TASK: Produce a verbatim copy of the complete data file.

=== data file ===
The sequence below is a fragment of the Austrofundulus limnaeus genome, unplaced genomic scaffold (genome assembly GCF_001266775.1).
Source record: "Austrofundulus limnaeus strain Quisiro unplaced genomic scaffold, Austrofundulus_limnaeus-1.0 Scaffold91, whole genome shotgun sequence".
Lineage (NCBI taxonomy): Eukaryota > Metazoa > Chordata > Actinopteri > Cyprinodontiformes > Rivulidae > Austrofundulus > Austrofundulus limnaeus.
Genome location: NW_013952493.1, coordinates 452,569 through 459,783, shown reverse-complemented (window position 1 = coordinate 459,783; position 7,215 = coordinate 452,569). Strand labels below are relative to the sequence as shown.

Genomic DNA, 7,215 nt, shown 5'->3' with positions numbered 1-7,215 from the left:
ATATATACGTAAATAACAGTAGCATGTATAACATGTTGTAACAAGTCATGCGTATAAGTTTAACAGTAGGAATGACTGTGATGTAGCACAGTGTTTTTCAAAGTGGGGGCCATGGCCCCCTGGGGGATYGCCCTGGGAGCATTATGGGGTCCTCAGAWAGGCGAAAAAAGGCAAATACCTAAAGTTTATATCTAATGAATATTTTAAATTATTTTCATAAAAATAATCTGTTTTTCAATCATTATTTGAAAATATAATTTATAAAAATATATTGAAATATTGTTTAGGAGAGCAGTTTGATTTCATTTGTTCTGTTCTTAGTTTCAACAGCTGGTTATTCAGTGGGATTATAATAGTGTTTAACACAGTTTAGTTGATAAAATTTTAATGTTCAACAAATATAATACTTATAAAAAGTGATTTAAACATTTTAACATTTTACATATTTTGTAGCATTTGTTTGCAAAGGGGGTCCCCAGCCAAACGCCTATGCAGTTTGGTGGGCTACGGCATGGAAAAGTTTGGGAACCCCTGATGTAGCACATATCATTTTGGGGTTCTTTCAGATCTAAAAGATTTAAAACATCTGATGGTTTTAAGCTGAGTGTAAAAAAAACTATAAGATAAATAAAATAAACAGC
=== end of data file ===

The sequence below is a fragment of the Austrofundulus limnaeus genome, unplaced genomic scaffold (genome assembly GCF_001266775.1).
Source record: "Austrofundulus limnaeus strain Quisiro unplaced genomic scaffold, Austrofundulus_limnaeus-1.0 Scaffold91, whole genome shotgun sequence".
Lineage (NCBI taxonomy): Eukaryota > Metazoa > Chordata > Actinopteri > Cyprinodontiformes > Rivulidae > Austrofundulus > Austrofundulus limnaeus.
Genome location: NW_013952493.1, coordinates 452,569 through 459,783, shown reverse-complemented (window position 1 = coordinate 459,783; position 7,215 = coordinate 452,569). Strand labels below are relative to the sequence as shown.

Genomic DNA, 7,215 nt, shown 5'->3' with positions numbered 1-7,215 from the left:
ATATATACGTAAATAACAGTAGCATGTATAACATGTTGTAACAAGTCATGCGTATAAGTTTAACAGTAGGAATGACTGTGATGTAGCACAGTGTTTTTCAAAGTGGGGGCCATGGCCCCCTGGGGGATYGCCCTGGGAGCATTATGGGGTCCTCAGAWAGGCGAAAAAAGGCAAATACCTAAAGTTTATATCTAATGAATATTTTAAATTATTTTCATAAAAATAATCTGTTTTTCAATCATTATTTGAAAATATAATTTATAAAAATATATTGAAATATTGTTTAGGAGAGCAGTTTGATTTCATTTGTTCTGTTCTTAGTTTCAACAGCTGGTTATTCAGTGGGATTATAATAGTGTTTAACACAGTTTAGTTGATAAAATTTTAATGTTCAACAAATATAATACTTATAAAAAGTGATTTAAACATTTTAACATTTTACATATTTTGTAGCATTTGTTTGCAAAGGGGGTCCCCAGCCAAACGCCTATGCAGTTTGGTGGGCTACGGCATGGAAAAGTTTGGGAACCCCTGATGTAGCACATATCATTTTGGGGTTCTTTCAGATCTAAAAGATTTAAAACATCTGATGGTTTTAAGCTGAGTGTAAAAAAAACTATAAGATAAATAAAATAAACAGC